“It has been clear for some time that the large platforms do not have clear policies or procedures in place to address viral misinformation like this,” Virginia Democratic Sen. Mark Warner, a frequent critic of Silicon Valley, told CNN on Friday. “Viral misinformation is pushed today by simple Photoshop and video editing techniques, but new technologies are going to make this a heck of a lot worse.”

He added: “We have a serious problem on our hands, with technologists developing and releasing tools that will have profoundly destabilizing effects.”

Hawaii Democratic Sen. Brian Schatz was more blunt in a Twitter message Friday: “Facebook is very responsive to my office when I want to talk about federal legislation and suddenly get marbles in their mouths when we ask them about dealing with a fake video. It’s not that they cannot solve this; it’s that they refuse to do what is necessary.”

Source link

Egypt buys 2.7mn tons of local wheat so far this season

article author: 
Sun, 2019-05-26 04:48

CAIRO: Egypt, the world’s largest wheat importer has bought 2.7 million tons of wheat from its farmers so far this season, the state-owned Al Akhbar newspaper said on Sunday.
Egypt has said it aims to procure 3.6 million tons of wheat from local farmers during the season.

Main category: 
Business & Economy

Source link

Everest mountaineer warned of overcrowding before dying on climb

Robin Haynes Fisher died of what appeared to be altitude sickness at 8,600 meters (28,215 feet), while descending from the summit on Saturday, May 25.

“I am hopeful to avoid the crowds on summit day and it seems like a number of teams are pushing to summit on the 21st,” he wrote in a captioned Instagram post on May 13.

“With a single route to the summit, delays caused by overcrowding could prove fatal so I am hopeful my decision to go for the 25th will mean fewer people. Unless of course everyone else plays the same waiting game.”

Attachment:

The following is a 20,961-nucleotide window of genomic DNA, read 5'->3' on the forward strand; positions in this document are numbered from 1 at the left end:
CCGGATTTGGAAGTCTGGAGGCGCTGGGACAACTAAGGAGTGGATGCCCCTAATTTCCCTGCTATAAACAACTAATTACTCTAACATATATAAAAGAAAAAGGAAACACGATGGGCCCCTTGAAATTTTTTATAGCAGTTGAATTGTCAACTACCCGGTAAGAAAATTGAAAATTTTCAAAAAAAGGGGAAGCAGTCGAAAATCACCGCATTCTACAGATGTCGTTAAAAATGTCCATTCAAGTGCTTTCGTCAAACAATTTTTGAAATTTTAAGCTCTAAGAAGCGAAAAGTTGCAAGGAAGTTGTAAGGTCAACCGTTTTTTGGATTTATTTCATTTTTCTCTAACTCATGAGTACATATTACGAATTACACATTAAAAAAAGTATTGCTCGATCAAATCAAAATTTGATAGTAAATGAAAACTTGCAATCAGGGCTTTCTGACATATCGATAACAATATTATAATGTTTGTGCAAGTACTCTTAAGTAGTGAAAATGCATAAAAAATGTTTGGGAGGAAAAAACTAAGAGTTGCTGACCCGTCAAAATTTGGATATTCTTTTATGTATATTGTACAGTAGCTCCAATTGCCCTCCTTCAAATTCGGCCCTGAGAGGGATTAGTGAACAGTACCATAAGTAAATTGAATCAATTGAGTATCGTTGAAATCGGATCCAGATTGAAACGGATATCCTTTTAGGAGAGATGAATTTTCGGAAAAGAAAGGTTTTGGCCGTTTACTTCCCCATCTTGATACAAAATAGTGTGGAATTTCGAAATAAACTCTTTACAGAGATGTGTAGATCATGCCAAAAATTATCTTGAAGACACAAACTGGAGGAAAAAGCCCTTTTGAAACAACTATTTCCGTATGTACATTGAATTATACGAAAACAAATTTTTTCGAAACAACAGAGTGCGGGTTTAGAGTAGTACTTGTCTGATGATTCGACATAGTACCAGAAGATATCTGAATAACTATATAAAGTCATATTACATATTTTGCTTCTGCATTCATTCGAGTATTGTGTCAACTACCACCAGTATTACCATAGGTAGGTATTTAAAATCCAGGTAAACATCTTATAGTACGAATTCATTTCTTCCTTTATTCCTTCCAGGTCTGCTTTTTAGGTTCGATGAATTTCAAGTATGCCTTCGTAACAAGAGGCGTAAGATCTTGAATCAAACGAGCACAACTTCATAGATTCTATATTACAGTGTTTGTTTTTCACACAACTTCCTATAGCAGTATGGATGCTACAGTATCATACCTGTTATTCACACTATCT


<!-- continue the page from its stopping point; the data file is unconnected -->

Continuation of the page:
Haynes Fisher is one of nine climbers to have died on Everest in the 2019 climbing season as conditions on the world’s highest mountain turned lethal.

During the week beginning May 20, crowds of climbers became stuck in a queue to the summit, above the mountain’s highest camp at 8,000 meters (26,247 feet).

The summit of Mount Everest is 8,848 meters (29,029 feet) high, an elevation at which each breath contains only one-third of the oxygen found at sea level.

Climbers wait to reach the summit of Everest in this image taken May 22.

Most people can only spend a matter of minutes at the summit without extra oxygen supplies, and the area where the climbers were queuing is known as the “death zone.”

Nepali climbing guide Dhruba Bista fell ill on the mountain and was transported by helicopter to the base camp, where he died Friday.

And Irish climber Kevin Hynes, 56, died Friday morning on the Tibetan side of Everest in his tent at 7,000 meters (22,966 feet).

Two died Wednesday after descending from the summit: Indian climber Anjali Kulkarni, 55, and American climber Donald Lynn Cash, 55.

Kalpana Das, 49, and Nihal Bagwan, 27, both from India, also died on Everest this week. Both died Thursday on their return from the summit.

Everest traffic jam creates lethal conditions for climbers

Ravi, a 28-year-old Indian climber who goes by one name, died the previous week on May 17.

Last week, a search for Irish climber Seamus Lawless, 39, was called off, after the Trinity College Dublin professor fell while descending from the peak, according to the Press Assocation.

Lawless is missing, presumed dead.

The death toll for Everest’s 2019 climbing season is not unusual for the mountain. In 2018, five climbers died, while six died in both 2017 and 2016.

More than 200 mountaineers have died on the peak since 1922, when the first climbers’ deaths on Everest were recorded. The majority of bodies are believed to have remained buried under glaciers or snow.

Source link

UN says Taliban captives in Afghanistan subjected to abuse

Associated Press
article author: 
Sun, 2019-05-26 05:39

KABUL, Afghanistan: The UN says Taliban captives in Afghanistan have been subjected to abuse, ill-treatment and actions that may amount to torture.
The UN Assistance Mission in Afghanistan says it interviewed 13 detainees from a group of 53 recently rescued from the Taliban. They were mainly members of the Afghan forces but also civilians and government officials captured by the Taliban.
The group was freed on April 25 when Afghan troops raided a Taliban-run detention facility in the Khas Uruzgan district in southern Uruzgan province.

Main category: 

Source link

ساملوو: لهستان را راحت شکست ندادیم/ جو سالن ارومیه بی‌نظیر بود

سرمربی تیم ملی والیبال روسیه گفت: به نظر می‌رسید به راحتی مقابل لهستان برنده شده‌ایم اما اینگونه نبود.

Source link